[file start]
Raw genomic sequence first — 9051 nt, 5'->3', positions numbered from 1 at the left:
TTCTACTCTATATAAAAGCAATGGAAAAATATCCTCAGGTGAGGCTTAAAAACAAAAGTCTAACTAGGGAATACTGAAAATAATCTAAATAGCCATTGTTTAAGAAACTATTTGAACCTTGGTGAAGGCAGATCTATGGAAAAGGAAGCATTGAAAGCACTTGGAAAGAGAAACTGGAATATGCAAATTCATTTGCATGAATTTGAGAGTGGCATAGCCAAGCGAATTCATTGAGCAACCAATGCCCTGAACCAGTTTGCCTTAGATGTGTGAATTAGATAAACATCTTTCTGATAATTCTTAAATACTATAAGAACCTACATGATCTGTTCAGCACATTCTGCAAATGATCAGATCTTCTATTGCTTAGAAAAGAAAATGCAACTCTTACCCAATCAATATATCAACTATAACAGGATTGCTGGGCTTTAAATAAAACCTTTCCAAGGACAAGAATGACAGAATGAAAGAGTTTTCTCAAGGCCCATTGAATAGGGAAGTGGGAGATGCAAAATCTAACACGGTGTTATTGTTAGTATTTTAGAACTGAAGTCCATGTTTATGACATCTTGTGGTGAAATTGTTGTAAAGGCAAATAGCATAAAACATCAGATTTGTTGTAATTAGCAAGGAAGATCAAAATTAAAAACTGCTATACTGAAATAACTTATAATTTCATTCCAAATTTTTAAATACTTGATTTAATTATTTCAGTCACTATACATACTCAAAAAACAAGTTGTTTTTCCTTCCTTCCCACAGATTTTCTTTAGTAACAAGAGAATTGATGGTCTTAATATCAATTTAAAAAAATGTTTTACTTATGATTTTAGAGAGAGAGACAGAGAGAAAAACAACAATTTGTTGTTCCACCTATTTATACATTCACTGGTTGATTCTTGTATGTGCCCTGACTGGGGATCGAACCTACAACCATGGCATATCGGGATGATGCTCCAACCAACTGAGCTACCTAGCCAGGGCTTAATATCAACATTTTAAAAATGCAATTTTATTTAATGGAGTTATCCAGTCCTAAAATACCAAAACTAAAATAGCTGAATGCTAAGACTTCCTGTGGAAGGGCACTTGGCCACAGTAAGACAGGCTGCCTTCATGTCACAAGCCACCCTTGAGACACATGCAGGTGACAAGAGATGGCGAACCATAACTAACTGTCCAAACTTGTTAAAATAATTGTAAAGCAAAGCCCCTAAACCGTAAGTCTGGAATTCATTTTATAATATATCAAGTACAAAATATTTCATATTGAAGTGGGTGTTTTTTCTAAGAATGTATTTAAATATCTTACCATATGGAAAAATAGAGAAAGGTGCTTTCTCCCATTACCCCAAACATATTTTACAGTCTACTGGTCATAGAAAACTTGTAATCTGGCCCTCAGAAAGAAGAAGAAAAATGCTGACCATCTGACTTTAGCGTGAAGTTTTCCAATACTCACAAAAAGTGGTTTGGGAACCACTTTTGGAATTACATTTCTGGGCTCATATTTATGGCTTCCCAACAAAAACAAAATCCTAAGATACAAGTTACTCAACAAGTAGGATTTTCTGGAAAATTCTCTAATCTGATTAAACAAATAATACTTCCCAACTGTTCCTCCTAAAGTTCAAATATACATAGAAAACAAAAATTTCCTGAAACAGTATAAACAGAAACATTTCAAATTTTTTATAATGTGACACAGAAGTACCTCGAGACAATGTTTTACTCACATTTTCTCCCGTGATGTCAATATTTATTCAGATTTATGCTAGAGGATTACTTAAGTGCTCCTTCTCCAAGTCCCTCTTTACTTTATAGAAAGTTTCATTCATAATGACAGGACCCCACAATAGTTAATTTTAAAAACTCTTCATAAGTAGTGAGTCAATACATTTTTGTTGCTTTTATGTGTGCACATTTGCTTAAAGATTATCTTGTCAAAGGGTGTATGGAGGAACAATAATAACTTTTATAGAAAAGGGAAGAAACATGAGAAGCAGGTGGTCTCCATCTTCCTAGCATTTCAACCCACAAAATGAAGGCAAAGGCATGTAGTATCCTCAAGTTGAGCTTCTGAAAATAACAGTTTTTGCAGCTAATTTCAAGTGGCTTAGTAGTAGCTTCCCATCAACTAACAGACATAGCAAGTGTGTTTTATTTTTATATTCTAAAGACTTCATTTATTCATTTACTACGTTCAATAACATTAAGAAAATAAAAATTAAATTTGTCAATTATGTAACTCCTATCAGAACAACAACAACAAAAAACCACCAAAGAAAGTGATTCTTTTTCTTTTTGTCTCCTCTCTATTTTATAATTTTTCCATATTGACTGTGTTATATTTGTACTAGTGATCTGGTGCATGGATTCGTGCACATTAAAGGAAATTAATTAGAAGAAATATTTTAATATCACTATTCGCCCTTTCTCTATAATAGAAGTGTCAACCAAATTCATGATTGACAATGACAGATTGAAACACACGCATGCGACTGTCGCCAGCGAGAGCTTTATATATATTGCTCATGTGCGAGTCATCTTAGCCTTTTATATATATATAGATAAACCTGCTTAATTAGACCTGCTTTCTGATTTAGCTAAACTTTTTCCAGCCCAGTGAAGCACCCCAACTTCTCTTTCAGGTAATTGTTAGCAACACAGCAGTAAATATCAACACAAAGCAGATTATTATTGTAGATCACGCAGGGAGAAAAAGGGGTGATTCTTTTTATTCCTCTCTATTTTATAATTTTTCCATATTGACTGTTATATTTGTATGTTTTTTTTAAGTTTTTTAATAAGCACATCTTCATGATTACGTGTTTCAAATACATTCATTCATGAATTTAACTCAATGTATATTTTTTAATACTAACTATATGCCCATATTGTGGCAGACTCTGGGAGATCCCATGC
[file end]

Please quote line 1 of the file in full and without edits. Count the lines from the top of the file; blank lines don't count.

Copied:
Raw genomic sequence first — 9051 nt, 5'->3', positions numbered from 1 at the left: